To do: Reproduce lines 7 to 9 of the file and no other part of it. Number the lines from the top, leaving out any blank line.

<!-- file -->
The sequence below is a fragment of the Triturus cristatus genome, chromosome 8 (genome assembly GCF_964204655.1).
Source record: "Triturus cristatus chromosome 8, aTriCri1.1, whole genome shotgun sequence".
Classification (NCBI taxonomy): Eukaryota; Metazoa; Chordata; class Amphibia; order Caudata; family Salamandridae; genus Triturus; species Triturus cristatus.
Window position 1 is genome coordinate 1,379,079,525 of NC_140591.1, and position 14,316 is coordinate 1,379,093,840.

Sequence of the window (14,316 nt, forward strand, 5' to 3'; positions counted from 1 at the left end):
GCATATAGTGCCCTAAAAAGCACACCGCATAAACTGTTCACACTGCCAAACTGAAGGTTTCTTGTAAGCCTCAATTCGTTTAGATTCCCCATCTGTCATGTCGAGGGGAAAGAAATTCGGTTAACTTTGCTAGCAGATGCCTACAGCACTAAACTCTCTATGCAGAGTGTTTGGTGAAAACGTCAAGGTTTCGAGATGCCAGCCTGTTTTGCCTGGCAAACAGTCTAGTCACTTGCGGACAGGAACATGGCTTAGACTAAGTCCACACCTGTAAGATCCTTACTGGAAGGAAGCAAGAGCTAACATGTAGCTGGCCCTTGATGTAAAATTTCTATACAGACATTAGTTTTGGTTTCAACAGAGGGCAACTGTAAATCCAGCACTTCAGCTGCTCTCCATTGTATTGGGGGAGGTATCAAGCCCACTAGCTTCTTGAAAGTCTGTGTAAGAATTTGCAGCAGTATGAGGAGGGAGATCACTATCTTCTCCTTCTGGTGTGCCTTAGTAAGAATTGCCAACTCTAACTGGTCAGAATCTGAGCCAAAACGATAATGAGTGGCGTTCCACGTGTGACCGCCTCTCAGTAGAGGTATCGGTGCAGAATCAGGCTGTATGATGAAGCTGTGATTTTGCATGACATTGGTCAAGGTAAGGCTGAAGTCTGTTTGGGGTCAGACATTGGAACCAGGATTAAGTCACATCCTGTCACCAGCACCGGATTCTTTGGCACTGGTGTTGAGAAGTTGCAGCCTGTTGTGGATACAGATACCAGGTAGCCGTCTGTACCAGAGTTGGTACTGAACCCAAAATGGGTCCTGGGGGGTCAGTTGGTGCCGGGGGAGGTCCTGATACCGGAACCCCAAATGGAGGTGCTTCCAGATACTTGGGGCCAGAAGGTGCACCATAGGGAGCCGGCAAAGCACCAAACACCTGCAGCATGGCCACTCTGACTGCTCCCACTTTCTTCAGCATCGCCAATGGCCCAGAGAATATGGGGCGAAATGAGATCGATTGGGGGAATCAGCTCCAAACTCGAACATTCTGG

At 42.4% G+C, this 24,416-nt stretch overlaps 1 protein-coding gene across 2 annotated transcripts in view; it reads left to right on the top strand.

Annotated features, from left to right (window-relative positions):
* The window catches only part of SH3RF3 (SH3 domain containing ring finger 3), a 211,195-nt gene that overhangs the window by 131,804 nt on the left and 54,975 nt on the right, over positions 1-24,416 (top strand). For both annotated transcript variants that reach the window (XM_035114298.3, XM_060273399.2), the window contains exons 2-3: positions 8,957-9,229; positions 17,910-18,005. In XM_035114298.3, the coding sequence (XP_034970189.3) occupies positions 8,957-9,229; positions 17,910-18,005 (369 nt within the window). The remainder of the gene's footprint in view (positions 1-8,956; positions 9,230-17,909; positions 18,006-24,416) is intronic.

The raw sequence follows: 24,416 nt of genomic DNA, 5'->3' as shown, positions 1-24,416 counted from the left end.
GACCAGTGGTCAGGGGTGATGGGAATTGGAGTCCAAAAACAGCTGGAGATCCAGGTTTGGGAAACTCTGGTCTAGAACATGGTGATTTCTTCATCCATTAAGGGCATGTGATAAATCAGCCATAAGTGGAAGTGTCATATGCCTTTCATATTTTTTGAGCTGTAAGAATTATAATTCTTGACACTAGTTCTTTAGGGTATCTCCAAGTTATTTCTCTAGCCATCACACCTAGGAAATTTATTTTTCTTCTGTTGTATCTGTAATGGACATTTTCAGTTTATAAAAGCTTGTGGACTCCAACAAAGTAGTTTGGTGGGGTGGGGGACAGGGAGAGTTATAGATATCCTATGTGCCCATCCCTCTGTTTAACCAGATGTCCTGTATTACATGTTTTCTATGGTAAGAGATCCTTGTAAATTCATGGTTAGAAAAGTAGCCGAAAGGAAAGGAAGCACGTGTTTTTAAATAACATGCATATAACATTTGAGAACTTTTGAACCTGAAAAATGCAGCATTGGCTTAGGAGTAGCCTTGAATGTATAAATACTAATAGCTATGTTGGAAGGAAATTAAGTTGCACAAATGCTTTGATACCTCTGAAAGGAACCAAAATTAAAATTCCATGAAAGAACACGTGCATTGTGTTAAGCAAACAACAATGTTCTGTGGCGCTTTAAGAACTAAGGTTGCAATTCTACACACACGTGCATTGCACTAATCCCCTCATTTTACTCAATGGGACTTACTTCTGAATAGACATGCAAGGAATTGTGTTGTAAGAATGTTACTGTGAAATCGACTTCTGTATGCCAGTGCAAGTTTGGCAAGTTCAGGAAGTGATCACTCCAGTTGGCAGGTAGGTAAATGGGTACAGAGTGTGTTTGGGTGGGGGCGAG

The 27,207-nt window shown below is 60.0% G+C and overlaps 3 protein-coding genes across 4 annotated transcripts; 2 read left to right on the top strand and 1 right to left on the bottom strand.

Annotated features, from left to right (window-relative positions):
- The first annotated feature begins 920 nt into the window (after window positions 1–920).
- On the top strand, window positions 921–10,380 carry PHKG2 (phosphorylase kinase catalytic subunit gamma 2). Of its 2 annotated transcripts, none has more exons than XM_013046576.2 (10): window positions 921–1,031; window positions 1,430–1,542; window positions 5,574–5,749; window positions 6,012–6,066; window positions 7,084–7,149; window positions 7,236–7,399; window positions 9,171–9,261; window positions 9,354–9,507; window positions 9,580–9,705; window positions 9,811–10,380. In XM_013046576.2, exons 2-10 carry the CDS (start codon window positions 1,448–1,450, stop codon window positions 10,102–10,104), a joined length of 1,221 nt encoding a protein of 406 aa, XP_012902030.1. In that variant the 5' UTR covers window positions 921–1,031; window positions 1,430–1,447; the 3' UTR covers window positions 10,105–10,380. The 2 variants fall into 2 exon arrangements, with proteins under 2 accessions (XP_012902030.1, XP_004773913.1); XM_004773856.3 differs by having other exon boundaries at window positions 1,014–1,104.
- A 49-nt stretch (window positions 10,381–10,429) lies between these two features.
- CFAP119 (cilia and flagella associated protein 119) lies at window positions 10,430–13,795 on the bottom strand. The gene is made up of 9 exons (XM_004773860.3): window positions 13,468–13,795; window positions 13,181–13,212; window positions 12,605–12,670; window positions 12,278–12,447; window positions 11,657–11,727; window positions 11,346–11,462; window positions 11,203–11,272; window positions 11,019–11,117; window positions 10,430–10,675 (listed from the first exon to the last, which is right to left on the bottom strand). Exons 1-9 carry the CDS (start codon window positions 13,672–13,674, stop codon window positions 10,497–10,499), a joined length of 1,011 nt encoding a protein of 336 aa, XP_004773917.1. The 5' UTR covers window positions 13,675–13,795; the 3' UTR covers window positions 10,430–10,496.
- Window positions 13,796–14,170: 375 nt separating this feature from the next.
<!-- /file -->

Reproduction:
At 42.4% G+C, this 24,416-nt stretch overlaps 1 protein-coding gene across 2 annotated transcripts in view; it reads left to right on the top strand.

Annotated features, from left to right (window-relative positions):
* The window catches only part of SH3RF3 (SH3 domain containing ring finger 3), a 211,195-nt gene that overhangs the window by 131,804 nt on the left and 54,975 nt on the right, over positions 1-24,416 (top strand). For both annotated transcript variants that reach the window (XM_035114298.3, XM_060273399.2), the window contains exons 2-3: positions 8,957-9,229; positions 17,910-18,005. In XM_035114298.3, the coding sequence (XP_034970189.3) occupies positions 8,957-9,229; positions 17,910-18,005 (369 nt within the window). The remainder of the gene's footprint in view (positions 1-8,956; positions 9,230-17,909; positions 18,006-24,416) is intronic.